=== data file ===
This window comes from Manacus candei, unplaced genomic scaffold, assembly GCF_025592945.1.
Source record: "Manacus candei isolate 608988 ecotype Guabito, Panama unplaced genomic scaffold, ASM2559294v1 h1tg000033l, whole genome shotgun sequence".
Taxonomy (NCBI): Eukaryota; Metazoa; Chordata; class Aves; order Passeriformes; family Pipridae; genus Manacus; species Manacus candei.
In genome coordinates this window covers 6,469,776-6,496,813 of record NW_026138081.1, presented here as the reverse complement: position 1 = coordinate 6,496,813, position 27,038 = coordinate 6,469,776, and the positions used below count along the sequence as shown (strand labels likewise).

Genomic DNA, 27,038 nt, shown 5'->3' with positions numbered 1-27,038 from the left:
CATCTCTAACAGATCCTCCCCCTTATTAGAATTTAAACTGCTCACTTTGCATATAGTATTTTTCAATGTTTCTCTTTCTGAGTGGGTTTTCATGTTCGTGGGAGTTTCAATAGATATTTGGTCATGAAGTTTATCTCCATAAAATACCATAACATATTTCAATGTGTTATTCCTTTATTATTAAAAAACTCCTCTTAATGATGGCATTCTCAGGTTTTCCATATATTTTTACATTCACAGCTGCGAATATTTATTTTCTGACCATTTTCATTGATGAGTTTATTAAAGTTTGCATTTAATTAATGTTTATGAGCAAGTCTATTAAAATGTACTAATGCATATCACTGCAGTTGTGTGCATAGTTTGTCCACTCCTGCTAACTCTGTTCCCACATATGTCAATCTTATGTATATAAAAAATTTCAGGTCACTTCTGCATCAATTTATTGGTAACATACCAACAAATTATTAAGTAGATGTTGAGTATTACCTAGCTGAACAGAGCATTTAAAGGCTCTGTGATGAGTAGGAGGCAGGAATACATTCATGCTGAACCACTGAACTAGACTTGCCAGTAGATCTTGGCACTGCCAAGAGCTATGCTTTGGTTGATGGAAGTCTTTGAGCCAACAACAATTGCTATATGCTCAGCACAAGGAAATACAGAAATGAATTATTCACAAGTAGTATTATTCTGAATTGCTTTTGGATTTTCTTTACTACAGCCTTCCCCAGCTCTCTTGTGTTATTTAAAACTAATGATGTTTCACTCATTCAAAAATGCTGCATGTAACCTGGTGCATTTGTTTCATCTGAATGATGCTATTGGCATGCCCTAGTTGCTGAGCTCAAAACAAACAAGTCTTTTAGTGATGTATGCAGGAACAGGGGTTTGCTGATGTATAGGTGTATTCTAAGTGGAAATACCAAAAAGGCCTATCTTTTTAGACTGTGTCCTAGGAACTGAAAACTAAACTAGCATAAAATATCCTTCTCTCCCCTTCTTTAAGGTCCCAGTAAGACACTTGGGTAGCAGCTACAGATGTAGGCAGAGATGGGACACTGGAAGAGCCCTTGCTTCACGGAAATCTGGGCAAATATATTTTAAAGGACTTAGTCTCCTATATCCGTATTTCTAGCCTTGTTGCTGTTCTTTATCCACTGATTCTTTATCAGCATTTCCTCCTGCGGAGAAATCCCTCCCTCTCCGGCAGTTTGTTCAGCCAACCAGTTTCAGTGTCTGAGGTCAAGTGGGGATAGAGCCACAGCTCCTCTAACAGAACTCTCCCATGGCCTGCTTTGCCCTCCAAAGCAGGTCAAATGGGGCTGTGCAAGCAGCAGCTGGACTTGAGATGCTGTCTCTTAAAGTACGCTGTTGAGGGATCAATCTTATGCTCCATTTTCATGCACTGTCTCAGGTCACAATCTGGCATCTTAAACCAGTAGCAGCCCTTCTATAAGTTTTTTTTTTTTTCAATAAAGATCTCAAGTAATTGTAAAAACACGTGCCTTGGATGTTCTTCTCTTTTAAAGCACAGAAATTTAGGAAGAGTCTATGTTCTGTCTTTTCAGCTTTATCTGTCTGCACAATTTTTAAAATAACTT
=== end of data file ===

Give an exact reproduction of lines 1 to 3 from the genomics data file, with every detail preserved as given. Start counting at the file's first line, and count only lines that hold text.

This window comes from Manacus candei, unplaced genomic scaffold, assembly GCF_025592945.1.
Source record: "Manacus candei isolate 608988 ecotype Guabito, Panama unplaced genomic scaffold, ASM2559294v1 h1tg000033l, whole genome shotgun sequence".
Taxonomy (NCBI): Eukaryota; Metazoa; Chordata; class Aves; order Passeriformes; family Pipridae; genus Manacus; species Manacus candei.